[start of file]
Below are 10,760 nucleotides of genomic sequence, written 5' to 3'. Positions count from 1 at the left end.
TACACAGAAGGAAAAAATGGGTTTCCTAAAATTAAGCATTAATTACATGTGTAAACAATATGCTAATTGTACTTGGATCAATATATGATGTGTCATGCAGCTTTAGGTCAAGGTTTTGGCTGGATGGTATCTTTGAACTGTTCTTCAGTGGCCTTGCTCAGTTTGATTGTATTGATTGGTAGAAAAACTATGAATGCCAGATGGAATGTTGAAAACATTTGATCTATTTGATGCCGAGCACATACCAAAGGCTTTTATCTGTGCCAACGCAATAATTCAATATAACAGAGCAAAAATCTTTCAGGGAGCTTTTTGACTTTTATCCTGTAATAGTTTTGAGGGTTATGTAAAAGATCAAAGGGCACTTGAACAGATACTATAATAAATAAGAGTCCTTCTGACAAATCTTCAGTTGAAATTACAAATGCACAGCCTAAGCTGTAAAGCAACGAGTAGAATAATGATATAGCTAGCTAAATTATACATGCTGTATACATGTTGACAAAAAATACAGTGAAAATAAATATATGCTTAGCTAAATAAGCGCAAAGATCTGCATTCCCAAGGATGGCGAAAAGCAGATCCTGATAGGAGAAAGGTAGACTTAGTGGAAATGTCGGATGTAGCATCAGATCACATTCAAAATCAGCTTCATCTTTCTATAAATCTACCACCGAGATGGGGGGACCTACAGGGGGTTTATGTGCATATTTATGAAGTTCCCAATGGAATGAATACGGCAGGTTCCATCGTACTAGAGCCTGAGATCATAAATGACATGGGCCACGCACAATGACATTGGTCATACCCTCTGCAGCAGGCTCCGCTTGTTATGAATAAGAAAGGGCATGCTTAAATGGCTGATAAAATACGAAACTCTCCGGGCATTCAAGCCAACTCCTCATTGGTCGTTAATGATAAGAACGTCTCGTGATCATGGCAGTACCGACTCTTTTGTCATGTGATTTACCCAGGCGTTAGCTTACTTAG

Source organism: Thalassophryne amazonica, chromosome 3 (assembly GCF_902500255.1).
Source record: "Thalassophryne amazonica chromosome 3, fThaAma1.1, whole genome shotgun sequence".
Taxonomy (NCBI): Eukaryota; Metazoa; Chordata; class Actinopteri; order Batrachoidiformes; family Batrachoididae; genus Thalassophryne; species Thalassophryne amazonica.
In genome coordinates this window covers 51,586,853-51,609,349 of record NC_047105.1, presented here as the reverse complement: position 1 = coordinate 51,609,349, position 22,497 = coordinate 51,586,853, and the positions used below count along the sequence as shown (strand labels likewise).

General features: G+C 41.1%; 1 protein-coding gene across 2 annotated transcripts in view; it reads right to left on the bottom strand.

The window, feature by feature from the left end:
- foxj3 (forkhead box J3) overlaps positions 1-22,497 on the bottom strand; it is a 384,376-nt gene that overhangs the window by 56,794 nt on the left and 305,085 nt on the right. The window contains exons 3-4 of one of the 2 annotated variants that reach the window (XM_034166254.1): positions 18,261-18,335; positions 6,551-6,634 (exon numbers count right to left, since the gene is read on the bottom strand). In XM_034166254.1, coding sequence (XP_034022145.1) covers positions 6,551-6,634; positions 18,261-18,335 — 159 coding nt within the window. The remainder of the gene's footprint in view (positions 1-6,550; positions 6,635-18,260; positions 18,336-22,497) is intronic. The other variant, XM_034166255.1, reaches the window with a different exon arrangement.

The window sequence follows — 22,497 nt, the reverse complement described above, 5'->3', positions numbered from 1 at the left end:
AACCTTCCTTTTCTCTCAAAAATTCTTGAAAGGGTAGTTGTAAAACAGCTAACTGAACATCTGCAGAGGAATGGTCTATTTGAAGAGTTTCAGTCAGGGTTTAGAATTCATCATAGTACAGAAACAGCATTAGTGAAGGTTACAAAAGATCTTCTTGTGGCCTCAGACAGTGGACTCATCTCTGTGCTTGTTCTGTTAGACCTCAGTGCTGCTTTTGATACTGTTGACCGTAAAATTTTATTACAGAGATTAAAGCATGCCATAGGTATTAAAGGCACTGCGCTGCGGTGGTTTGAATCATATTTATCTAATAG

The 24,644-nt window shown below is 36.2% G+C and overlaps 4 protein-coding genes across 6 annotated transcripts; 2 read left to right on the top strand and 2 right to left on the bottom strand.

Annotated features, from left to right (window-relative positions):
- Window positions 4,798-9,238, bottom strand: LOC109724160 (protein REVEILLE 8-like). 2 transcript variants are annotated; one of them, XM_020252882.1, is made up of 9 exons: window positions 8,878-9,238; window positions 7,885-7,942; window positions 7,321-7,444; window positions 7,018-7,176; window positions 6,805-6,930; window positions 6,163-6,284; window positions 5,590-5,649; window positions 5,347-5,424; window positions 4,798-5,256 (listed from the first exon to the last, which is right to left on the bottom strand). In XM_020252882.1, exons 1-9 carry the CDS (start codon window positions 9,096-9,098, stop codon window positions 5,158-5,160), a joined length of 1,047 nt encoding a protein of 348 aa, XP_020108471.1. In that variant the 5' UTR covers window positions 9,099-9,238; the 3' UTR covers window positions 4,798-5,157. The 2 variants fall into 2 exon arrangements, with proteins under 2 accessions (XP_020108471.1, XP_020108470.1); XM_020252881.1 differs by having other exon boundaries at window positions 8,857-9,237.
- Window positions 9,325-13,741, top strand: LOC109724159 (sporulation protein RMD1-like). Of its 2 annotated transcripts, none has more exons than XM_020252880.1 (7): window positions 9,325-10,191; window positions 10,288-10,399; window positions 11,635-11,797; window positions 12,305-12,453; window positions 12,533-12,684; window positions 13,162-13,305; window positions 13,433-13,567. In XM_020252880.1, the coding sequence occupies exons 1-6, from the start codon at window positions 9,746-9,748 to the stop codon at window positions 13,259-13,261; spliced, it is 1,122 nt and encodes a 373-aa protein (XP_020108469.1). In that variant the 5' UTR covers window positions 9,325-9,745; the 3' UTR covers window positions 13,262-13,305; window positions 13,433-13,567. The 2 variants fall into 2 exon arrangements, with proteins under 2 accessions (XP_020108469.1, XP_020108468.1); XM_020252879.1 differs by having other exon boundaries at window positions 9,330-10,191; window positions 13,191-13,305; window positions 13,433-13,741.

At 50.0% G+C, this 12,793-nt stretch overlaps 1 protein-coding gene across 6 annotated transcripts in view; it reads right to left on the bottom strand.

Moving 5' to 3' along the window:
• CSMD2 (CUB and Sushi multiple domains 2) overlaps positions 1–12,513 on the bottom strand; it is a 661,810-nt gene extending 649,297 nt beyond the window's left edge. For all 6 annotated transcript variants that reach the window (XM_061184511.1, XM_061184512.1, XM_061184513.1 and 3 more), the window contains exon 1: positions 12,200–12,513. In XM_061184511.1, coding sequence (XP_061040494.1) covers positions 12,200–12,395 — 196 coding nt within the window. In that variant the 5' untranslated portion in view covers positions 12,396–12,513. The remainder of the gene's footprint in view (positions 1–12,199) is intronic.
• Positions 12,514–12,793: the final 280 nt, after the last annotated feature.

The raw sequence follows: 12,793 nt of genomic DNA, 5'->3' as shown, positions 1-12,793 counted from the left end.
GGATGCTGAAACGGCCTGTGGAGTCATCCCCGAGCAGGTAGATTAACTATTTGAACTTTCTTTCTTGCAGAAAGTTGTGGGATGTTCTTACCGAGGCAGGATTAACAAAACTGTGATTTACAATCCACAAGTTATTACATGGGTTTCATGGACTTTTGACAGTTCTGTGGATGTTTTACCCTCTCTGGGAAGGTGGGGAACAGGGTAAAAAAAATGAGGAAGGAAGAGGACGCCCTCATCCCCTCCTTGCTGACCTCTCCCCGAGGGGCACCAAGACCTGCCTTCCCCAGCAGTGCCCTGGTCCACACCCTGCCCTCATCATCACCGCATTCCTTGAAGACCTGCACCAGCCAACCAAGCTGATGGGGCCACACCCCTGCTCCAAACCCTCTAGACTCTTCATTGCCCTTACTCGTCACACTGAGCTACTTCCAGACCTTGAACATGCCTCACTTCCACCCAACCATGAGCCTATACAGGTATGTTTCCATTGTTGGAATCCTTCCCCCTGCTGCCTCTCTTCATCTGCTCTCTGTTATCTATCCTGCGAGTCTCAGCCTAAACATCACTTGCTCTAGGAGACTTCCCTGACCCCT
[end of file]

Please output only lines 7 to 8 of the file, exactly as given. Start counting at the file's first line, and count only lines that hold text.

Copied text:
General features: G+C 41.1%; 1 protein-coding gene across 2 annotated transcripts in view; it reads right to left on the bottom strand.

The window, feature by feature from the left end: